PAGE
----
Flamed discs mainly use olfactory gradients to find food. They feed on decaying plant material and fungi. Since they are often found in trees, they also likely graze on bark-dwelling algae. Cannibalism of eggs by adults has been observed. The radula, a toothed feeding organ, is used to scrape or grind food. ("Carnegie Museum of Natural History", 2013; Atkinson, 2003; Burch and Pearce, 1990; Elwell and Ulmer, 1971; Hotopp, 2005; Perez and Cordiero, 2008; Shearer and Atkinson, 2001)
Specific predators are not known for this species, but in general, land snails are preyed on by lampyrid beetle larvae or other insects, birds, rodents, and small mammals, particularly chipmunks, voles and shrews. They are also prey to carnivorous land snails. (Burch and Pearce, 1990; Elwell and Ulmer, 1971; Painter, 2013)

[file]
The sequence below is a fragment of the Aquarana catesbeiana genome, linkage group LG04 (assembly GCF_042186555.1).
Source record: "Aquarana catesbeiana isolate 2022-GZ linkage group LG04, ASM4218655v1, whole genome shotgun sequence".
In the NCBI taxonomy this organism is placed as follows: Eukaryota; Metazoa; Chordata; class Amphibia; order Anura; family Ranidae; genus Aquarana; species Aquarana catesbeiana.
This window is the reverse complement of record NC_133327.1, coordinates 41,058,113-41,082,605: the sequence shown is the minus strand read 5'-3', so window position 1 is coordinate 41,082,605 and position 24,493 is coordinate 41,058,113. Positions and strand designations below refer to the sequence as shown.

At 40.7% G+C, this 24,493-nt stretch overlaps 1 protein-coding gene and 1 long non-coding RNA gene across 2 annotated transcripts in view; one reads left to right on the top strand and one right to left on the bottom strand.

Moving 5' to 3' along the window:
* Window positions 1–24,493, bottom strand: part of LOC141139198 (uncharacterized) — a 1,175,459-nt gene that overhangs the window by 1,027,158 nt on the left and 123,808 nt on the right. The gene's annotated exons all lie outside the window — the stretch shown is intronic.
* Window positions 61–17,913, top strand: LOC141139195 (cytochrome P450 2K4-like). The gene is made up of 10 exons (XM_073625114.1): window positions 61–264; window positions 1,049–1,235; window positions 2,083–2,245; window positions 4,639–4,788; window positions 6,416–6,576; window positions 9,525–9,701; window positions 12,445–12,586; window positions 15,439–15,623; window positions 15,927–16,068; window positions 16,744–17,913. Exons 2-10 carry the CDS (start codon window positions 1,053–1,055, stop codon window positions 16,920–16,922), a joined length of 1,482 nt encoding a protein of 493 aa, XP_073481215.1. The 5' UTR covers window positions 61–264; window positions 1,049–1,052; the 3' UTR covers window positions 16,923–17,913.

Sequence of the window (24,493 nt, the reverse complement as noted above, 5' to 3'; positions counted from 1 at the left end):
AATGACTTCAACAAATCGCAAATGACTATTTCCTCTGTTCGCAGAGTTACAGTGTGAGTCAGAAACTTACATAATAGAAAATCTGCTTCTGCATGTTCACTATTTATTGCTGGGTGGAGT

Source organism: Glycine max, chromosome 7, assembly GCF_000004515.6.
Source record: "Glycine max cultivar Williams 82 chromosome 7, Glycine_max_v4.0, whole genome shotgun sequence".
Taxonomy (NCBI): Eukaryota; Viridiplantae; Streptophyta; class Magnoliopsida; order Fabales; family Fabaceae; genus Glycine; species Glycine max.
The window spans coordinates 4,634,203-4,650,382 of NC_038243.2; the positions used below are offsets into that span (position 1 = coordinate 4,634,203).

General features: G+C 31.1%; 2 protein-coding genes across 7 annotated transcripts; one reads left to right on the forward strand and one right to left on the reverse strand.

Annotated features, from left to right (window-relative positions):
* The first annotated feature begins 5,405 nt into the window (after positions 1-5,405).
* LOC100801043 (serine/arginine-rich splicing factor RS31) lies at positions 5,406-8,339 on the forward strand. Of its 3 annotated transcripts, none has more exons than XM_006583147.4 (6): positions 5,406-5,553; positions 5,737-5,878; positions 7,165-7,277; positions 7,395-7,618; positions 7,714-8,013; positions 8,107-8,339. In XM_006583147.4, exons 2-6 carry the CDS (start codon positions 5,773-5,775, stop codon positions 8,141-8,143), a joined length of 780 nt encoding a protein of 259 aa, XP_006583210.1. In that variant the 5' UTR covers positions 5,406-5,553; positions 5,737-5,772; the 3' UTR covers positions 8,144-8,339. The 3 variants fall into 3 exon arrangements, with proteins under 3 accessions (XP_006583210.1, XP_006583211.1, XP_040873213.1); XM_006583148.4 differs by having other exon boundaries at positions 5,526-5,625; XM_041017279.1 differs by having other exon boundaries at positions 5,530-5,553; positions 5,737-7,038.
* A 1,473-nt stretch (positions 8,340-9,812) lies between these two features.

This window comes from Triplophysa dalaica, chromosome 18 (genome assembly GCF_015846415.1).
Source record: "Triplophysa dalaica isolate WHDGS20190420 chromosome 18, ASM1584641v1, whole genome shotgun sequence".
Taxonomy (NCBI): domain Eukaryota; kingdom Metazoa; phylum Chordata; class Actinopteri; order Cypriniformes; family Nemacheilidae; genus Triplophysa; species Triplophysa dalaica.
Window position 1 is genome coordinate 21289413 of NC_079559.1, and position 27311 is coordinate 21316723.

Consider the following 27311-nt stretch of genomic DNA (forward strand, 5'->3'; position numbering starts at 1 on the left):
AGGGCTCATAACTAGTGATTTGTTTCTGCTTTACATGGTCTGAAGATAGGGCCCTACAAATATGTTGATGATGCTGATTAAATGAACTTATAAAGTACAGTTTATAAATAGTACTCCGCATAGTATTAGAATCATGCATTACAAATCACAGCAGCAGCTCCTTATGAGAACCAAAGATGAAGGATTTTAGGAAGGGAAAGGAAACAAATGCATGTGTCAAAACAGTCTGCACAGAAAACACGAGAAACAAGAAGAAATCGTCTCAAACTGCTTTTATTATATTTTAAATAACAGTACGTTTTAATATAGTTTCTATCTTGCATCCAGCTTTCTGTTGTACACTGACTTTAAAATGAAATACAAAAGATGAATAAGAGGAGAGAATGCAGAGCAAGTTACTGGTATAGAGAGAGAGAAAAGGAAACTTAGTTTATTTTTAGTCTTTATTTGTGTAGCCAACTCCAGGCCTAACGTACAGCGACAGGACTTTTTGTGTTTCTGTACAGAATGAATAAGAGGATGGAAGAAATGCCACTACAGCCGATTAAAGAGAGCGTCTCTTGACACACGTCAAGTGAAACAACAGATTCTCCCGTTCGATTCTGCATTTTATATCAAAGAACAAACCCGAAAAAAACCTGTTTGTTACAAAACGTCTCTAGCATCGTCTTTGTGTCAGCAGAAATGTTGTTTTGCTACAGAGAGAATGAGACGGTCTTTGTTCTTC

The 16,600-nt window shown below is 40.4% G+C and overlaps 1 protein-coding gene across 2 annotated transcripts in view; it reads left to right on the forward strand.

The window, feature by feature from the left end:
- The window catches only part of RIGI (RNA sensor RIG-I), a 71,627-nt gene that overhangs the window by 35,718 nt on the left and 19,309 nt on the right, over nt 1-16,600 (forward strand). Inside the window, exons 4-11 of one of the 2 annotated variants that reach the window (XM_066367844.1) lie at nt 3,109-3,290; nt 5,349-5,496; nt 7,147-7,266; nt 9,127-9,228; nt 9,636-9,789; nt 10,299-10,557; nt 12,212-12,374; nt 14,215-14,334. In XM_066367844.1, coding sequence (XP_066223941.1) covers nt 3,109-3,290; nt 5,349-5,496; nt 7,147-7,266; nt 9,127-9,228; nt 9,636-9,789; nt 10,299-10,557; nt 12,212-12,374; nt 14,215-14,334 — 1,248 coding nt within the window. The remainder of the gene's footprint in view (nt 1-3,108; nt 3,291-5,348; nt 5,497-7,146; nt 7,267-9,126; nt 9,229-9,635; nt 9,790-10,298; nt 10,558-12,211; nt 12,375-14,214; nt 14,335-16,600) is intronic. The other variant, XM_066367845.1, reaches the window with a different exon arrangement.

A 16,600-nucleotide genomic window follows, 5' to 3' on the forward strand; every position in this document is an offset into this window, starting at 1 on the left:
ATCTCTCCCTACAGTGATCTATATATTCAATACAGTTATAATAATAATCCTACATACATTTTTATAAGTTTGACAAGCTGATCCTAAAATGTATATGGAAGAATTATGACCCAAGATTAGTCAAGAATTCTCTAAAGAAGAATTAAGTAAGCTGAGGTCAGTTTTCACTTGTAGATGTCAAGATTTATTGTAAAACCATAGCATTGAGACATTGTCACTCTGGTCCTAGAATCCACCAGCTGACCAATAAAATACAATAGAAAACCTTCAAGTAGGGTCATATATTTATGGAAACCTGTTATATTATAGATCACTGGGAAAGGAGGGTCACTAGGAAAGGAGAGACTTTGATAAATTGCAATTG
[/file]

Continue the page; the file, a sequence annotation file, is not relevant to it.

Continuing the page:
Land snails in general disperse spores or seeds, and are important in breaking down the detritus in forests. Flamed discs may serve as intermediate hosts for some species of trematodes and nematodes. ("Carnegie Museum of Natural History", 2013; Barger, 2012; Burch and Jung, 1988; Burch and Pearce, 1990; MDNR wildlife diseases laboratory, 2013)
While flamed discs do not provide any known benefits specifically, land snails play an important role in breaking down forest detritus, helping to keep these ecosystems healthy and in balance. (Burch and Pearce, 1990)
Although they may serve as intermediate hosts to parasites which later live in small mammals, flamed discs do not pose any significant threats to humans. (MDNR wildlife diseases laboratory, 2013)
Flamed discs have not been evaluated by the International Union for the Conservation of Nature and Natural Resources, and hold no special conservation status. ("The International Union for the Conservation of Nature and Natural Resources", 2013)